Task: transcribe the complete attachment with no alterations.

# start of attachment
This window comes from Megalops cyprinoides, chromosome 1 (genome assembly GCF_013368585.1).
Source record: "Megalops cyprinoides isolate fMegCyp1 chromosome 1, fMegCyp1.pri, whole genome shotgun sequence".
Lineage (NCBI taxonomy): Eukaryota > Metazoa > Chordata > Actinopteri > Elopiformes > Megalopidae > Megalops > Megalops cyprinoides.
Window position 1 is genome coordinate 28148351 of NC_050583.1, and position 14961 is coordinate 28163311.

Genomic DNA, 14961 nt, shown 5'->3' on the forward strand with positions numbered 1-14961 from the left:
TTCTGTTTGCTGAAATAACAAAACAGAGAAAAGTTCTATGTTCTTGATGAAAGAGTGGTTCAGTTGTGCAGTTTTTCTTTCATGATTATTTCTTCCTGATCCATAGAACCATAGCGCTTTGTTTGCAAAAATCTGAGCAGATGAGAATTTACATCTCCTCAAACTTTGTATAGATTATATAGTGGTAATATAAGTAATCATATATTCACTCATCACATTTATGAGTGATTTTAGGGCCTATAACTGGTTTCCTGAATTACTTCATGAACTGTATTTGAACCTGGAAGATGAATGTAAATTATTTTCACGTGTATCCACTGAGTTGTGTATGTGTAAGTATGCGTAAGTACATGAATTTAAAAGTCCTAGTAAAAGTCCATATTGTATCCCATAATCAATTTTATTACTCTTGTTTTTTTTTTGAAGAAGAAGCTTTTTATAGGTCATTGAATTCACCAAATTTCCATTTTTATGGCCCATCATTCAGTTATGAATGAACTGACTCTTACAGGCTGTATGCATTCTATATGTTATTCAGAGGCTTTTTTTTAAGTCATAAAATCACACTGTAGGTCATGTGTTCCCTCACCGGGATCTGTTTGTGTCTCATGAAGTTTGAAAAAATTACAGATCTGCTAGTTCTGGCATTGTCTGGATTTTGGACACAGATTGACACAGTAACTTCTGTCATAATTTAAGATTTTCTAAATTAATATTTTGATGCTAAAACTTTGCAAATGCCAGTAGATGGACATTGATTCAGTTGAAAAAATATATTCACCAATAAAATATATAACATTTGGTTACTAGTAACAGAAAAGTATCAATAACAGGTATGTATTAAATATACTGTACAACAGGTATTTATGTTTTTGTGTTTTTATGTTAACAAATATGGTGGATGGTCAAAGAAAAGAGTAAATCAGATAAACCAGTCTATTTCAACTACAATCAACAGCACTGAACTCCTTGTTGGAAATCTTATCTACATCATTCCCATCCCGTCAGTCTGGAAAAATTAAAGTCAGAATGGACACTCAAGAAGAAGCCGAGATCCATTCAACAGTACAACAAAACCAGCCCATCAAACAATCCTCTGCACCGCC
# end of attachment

This window comes from Megalops cyprinoides, chromosome 1 (genome assembly GCF_013368585.1).
Source record: "Megalops cyprinoides isolate fMegCyp1 chromosome 1, fMegCyp1.pri, whole genome shotgun sequence".
Lineage (NCBI taxonomy): Eukaryota > Metazoa > Chordata > Actinopteri > Elopiformes > Megalopidae > Megalops > Megalops cyprinoides.
Window position 1 is genome coordinate 28148351 of NC_050583.1, and position 14961 is coordinate 28163311.

Genomic DNA, 14961 nt, shown 5'->3' on the forward strand with positions numbered 1-14961 from the left:
TTCTGTTTGCTGAAATAACAAAACAGAGAAAAGTTCTATGTTCTTGATGAAAGAGTGGTTCAGTTGTGCAGTTTTTCTTTCATGATTATTTCTTCCTGATCCATAGAACCATAGCGCTTTGTTTGCAAAAATCTGAGCAGATGAGAATTTACATCTCCTCAAACTTTGTATAGATTATATAGTGGTAATATAAGTAATCATATATTCACTCATCACATTTATGAGTGATTTTAGGGCCTATAACTGGTTTCCTGAATTACTTCATGAACTGTATTTGAACCTGGAAGATGAATGTAAATTATTTTCACGTGTATCCACTGAGTTGTGTATGTGTAAGTATGCGTAAGTACATGAATTTAAAAGTCCTAGTAAAAGTCCATATTGTATCCCATAATCAATTTTATTACTCTTGTTTTTTTTTTGAAGAAGAAGCTTTTTATAGGTCATTGAATTCACCAAATTTCCATTTTTATGGCCCATCATTCAGTTATGAATGAACTGACTCTTACAGGCTGTATGCATTCTATATGTTATTCAGAGGCTTTTTTTTAAGTCATAAAATCACACTGTAGGTCATGTGTTCCCTCACCGGGATCTGTTTGTGTCTCATGAAGTTTGAAAAAATTACAGATCTGCTAGTTCTGGCATTGTCTGGATTTTGGACACAGATTGACACAGTAACTTCTGTCATAATTTAAGATTTTCTAAATTAATATTTTGATGCTAAAACTTTGCAAATGCCAGTAGATGGACATTGATTCAGTTGAAAAAATATATTCACCAATAAAATATATAACATTTGGTTACTAGTAACAGAAAAGTATCAATAACAGGTATGTATTAAATATACTGTACAACAGGTATTTATGTTTTTGTGTTTTTATGTTAACAAATATGGTGGATGGTCAAAGAAAAGAGTAAATCAGATAAACCAGTCTATTTCAACTACAATCAACAGCACTGAACTCCTTGTTGGAAATCTTATCTACATCATTCCCATCCCGTCAGTCTGGAAAAATTAAAGTCAGAATGGACACTCAAGAAGAAGCCGAGATCCATTCAACAGTACAACAAAACCAGCCCATCAAACAATCCTCTGCACCGCC